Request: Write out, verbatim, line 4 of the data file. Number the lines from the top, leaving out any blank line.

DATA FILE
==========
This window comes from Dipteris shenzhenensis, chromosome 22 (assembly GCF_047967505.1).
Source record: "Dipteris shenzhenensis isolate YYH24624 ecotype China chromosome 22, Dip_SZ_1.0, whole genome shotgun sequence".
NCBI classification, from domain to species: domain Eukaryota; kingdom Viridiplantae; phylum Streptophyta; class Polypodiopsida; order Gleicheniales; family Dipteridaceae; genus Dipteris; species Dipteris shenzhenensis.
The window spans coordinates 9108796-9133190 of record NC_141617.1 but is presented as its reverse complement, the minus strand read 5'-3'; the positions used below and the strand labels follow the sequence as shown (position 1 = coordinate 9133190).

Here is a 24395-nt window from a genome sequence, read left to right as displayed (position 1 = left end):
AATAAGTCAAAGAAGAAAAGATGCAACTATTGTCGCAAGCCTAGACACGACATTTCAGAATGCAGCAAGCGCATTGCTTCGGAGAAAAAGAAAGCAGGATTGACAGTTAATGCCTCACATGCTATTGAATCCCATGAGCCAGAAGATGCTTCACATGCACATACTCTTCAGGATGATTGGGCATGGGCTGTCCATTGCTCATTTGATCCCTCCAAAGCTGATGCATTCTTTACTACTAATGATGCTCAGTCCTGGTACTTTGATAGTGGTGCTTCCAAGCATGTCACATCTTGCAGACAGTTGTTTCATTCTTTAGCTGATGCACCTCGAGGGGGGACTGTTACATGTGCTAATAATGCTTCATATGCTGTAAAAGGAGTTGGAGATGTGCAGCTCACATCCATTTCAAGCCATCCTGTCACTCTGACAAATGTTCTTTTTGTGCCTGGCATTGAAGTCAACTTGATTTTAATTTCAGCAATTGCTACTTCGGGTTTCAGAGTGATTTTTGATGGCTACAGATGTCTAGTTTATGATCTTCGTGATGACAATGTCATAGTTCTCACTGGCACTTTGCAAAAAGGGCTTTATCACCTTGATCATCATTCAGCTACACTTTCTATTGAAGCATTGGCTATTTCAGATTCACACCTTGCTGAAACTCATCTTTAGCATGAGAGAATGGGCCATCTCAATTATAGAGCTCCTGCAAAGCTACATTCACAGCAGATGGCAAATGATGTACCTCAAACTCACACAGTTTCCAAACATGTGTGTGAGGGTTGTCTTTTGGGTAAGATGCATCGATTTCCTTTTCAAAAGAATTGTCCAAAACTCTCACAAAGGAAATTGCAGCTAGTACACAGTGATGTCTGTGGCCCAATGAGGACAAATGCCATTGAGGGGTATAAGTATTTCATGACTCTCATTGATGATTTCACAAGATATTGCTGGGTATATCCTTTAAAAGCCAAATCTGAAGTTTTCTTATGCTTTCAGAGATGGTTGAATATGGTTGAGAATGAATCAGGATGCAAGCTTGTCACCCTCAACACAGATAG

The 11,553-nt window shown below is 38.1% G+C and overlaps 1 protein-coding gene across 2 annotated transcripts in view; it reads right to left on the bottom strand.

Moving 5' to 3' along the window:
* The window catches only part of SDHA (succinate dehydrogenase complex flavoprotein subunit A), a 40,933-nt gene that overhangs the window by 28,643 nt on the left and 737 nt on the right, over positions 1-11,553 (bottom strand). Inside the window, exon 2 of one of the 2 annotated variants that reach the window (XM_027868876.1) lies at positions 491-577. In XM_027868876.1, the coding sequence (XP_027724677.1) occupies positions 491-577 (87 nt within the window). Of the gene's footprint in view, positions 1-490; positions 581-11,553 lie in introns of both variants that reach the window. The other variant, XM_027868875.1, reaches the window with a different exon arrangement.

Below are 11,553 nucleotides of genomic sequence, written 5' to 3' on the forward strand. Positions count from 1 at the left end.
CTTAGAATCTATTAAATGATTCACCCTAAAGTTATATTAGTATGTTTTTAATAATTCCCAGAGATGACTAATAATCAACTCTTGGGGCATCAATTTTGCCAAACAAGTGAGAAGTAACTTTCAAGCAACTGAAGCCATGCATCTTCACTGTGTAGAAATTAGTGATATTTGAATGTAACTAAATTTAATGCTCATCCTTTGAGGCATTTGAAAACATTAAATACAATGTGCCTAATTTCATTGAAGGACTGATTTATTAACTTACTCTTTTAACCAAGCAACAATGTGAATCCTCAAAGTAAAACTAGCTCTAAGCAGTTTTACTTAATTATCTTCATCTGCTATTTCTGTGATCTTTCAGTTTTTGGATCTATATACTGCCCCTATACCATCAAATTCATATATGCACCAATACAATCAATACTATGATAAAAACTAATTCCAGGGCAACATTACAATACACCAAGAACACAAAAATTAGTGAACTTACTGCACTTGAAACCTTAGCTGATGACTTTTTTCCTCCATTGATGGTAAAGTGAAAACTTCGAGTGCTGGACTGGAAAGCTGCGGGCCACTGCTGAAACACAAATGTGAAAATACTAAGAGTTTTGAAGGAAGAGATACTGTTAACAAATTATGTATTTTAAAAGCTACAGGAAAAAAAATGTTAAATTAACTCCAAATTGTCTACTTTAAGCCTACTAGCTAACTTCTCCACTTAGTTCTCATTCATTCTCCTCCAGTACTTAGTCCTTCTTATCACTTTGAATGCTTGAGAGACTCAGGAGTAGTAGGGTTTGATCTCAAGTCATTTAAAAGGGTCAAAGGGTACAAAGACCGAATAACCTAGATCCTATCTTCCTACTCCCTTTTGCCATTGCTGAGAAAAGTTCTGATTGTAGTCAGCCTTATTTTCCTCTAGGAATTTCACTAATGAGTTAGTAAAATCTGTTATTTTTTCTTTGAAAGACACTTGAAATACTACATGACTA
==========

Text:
The window spans coordinates 9108796-9133190 of record NC_141617.1 but is presented as its reverse complement, the minus strand read 5'-3'; the positions used below and the strand labels follow the sequence as shown (position 1 = coordinate 9133190).